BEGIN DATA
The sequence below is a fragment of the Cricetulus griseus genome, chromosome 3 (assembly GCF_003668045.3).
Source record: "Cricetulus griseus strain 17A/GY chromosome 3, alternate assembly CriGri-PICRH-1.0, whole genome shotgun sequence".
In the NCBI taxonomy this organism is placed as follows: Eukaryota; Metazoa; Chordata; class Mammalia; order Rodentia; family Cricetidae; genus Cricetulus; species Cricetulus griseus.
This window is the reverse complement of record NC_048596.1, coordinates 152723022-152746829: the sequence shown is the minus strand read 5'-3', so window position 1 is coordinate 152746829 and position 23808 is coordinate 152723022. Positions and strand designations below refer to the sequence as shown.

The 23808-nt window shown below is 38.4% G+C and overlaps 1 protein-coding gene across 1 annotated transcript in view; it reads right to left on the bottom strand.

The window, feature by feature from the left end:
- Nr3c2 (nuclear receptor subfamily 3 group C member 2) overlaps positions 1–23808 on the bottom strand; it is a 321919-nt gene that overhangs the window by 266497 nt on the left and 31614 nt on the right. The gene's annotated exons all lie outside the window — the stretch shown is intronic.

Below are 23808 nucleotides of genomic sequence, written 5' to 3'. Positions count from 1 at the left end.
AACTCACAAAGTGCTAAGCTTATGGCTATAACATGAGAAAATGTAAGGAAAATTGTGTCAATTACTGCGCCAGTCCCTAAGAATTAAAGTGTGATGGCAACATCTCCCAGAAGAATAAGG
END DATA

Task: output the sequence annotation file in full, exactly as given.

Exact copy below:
The sequence below is a fragment of the Cricetulus griseus genome, chromosome 3 (assembly GCF_003668045.3).
Source record: "Cricetulus griseus strain 17A/GY chromosome 3, alternate assembly CriGri-PICRH-1.0, whole genome shotgun sequence".
In the NCBI taxonomy this organism is placed as follows: Eukaryota; Metazoa; Chordata; class Mammalia; order Rodentia; family Cricetidae; genus Cricetulus; species Cricetulus griseus.
This window is the reverse complement of record NC_048596.1, coordinates 152723022-152746829: the sequence shown is the minus strand read 5'-3', so window position 1 is coordinate 152746829 and position 23808 is coordinate 152723022. Positions and strand designations below refer to the sequence as shown.

The 23808-nt window shown below is 38.4% G+C and overlaps 1 protein-coding gene across 1 annotated transcript in view; it reads right to left on the bottom strand.

The window, feature by feature from the left end:
- Nr3c2 (nuclear receptor subfamily 3 group C member 2) overlaps positions 1–23808 on the bottom strand; it is a 321919-nt gene that overhangs the window by 266497 nt on the left and 31614 nt on the right. The gene's annotated exons all lie outside the window — the stretch shown is intronic.

Below are 23808 nucleotides of genomic sequence, written 5' to 3'. Positions count from 1 at the left end.
AACTCACAAAGTGCTAAGCTTATGGCTATAACATGAGAAAATGTAAGGAAAATTGTGTCAATTACTGCGCCAGTCCCTAAGAATTAAAGTGTGATGGCAACATCTCCCAGAAGAATAAGG